Virtual training makes for real-world machinists

Sept. 1, 2003
A NEW, PC-BASED SOFTWARE tool could soon help shops train machinists and NC programmers more efficiently and cost-effectively. Applied Instructional System for Machinists (AISM) simulates the CNC machine tool environment and teaches a variety of processes

The training CNC pendant emulates actual controller functions and all modes of operation such as writing, loading, editing, and running programs. Simulated industrial machine tools execute the NC program in real time.

DARPA's Grand Challenge, which pits autonomous robotic ground vehicles against each other, awards the winner $1 million.

Naval ships such as the DD(X) Destroyer could soon benefit from performance-enhancing materials that are lighter and more cost-effective than what's currently certified.

An industrial motor powered the Prairie Fire GT solar car to a first-place win in the American Solar Challenge.

The QASS CiS.01 crack-detection system checks for cracks and breaks in operations and workpieces under mechanical loads.

The Spring Loaded Engraving Tool from 2L inc. features a special floating design that lets it clearly mark flat, curved, or uneven surfaces.

A NEW, PC-BASED SOFTWARE tool could soon help shops train machinists and NC programmers more efficiently and cost-effectively. Applied Instructional System for Machinists (AISM) simulates the CNC machine tool environment and teaches a variety of processes, procedures, and critical skills. It integrates with specific machine tools and controller types and provides documentation for training future generations.

AISM is the result of a joint effort involving BWXT Y-12, Oak Ridge, Tenn., and Immersive Engineering Co., Bloomfield, Mich. The former, a limited-liability enterprise of BWX Technologies Inc. and Bechtel National Inc., operates the Y-12 National Security Complex for the National Nuclear Security Administration. Y-12 is nationally recognized for its precision-machining expertise and has extensive experience in machinist training, trainingcurriculum development, and applied machine tool simulation. Immersive's specialty is simulationbased e-learning.

The partners expect the prototype training system will be a valuable tool in plant modernization. "With AISM, machinists can quickly adapt to new machine and controller technologies, better evaluate problems with existing machines and controllers, and provide for a more flexible workforce," says Dennis Miller of the Oak Ridge Center for Manufacturing and Materials Science.

Y-12 uses special machine tool controllers in its facility and has plans to upgrade equipment through the Stockpile Readiness Campaign. "This complicates both training and learning, making AISM a valuable tool in modernization," reports Miller. He expects that AISM will help Y-12 modernize its manufacturing methods through knowledge preservation, simulated training, skills-enhancement training, and design testing.

Chris Bien, president of Immersive, describes the powerful training tool: "AISM is tremendously flexible. It provides a learn-on-demand capability for the next generation of machinists, while preserving the knowledge and experience gained from six decades of successful precision machining, no matter what their skill level or where they are located."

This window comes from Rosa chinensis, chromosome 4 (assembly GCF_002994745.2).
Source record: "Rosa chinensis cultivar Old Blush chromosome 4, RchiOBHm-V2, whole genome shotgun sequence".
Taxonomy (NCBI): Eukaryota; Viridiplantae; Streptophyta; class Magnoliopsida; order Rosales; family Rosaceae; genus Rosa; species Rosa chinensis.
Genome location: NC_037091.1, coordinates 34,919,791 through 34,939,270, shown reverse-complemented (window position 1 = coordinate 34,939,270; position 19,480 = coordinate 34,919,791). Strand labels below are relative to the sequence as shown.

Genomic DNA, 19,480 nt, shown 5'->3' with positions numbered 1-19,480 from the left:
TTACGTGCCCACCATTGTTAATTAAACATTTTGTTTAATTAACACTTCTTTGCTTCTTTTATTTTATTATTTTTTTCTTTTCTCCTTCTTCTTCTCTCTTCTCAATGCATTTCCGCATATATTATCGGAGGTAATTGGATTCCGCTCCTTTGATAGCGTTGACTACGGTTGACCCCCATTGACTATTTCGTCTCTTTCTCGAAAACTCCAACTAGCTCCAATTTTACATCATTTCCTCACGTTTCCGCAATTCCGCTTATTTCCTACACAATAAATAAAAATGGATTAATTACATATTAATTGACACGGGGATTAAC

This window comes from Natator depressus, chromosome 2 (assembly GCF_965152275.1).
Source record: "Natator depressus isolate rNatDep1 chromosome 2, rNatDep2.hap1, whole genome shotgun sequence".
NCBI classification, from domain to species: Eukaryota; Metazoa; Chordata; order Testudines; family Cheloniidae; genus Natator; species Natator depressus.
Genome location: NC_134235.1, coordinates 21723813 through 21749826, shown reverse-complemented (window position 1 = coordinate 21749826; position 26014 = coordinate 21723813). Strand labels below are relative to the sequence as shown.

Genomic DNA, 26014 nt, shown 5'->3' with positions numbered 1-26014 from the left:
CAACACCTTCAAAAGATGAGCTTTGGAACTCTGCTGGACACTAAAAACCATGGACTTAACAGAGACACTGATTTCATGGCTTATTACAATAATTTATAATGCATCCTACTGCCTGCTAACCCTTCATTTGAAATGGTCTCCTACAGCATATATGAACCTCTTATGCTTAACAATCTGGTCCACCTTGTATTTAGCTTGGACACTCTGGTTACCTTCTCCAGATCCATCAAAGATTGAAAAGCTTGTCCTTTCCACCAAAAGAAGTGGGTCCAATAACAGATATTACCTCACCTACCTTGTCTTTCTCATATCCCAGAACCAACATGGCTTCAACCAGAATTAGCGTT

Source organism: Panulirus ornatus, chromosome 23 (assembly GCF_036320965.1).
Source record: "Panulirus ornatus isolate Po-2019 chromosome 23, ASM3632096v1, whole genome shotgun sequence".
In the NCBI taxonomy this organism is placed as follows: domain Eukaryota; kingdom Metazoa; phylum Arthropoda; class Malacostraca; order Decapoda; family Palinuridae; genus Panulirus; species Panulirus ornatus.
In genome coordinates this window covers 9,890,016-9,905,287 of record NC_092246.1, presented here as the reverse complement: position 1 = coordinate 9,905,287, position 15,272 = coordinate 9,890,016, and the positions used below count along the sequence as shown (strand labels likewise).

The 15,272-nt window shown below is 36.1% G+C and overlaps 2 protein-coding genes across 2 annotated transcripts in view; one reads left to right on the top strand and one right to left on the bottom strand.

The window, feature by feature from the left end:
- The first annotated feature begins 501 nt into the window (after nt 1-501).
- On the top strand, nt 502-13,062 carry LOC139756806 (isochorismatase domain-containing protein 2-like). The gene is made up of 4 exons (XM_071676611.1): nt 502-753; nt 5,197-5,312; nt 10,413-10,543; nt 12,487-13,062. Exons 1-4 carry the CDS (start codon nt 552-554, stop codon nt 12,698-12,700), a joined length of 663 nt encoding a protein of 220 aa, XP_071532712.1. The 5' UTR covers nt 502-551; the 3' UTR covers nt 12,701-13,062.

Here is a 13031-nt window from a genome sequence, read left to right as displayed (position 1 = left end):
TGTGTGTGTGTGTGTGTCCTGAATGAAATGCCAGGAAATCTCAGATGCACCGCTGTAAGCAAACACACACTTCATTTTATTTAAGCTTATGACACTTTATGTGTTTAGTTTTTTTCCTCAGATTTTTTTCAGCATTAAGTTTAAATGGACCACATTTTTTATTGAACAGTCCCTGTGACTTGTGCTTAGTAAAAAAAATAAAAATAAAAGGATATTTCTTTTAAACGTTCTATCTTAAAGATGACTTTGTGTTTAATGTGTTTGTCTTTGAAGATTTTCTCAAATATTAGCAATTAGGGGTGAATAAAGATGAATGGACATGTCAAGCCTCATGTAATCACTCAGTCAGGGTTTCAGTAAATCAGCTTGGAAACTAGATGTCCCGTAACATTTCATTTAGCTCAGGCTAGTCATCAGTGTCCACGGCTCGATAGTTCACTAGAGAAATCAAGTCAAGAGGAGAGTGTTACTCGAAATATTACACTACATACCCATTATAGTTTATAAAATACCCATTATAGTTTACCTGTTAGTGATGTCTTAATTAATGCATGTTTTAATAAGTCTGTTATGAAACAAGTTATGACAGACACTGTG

The Department of Energy's Pantex Plant, near Amarillo, Tex., is working with Y-12 to evaluate AISM's use in Pantex's E-fabrication visioning for modernization, according to Steve Hallett, program manager at Pantex. Hallett says AISM will help his organization evaluate the skills of its machinists, train them, and, ultimately, qualify them in a virtual environment. "This approach will dramatically reduce time and expense, and, more importantly, improve safety," he comments.

According to Miller, "The next step for AISM is to conduct a pilot test on a specific machine tool or in a specific machine shop, so that we can evaluate the effectiveness of AISM in preparing Y-12 machinists to do specific jobs."

Mechanical challenge will net winner $1 million
THE DEFENSE ADVANCED RESEARCH Projects Agency (DARPA), under the auspices of the U.S. Department of Defense (DoD), is conducting a Grand Challenge for autonomous ground vehicles. Basically, the driver-free car — no remote control allowed — that most quickly completes a 250-mile route between Los Angeles and Las Vegas in less than the prescribed time will take home a $1 million prize.

Unmanned air vehicles such as the Predator and the Global Hawk have carried out reconnaissance and surveillance missions in Iraq. With this competition, the DoD is stepping up efforts to develop autonomous robotic ground vehicles. The goal is not to replace people with machines, but to team people with robots for a more agile, costeffective force that lowers the risk of U.S. casualties, reports the DoD.

"The intent of the DARPA Grand Challenge is to bring together innovative thinkers from a variety of fields who can help us make major strides in the deployment of autonomous robotic ground vehicles," says Col. Jose Negron, USAF, who is leading the program. "We are reaching out to a variety of fields for ideas and resources, ranging from the technology, defense, and academic communities to more nontraditional sectors such as amateur robotics enthusiasts, offroad racers, and the entertainment industry." In fact, DARPA is calling for those in a range of fields to become part of Grand Challenge teams, including advertisers and corporate sponsors, artificialintelligence developers, auto manufacturers and suppliers, computer programmers, and others.

The Grand Challenge course will cover a range of on and off-road terrain that will be cleared of pedestrians and noncompeting vehicles. It will include paved and unpaved roads, hard-packed and rocky trails, off-road brush and washes, dry lakebeds, water crossings, underpasses, and overpasses. The exact route will not be announced until two hours prior to the start of the race, which is scheduled for Saturday, March 13, 2004.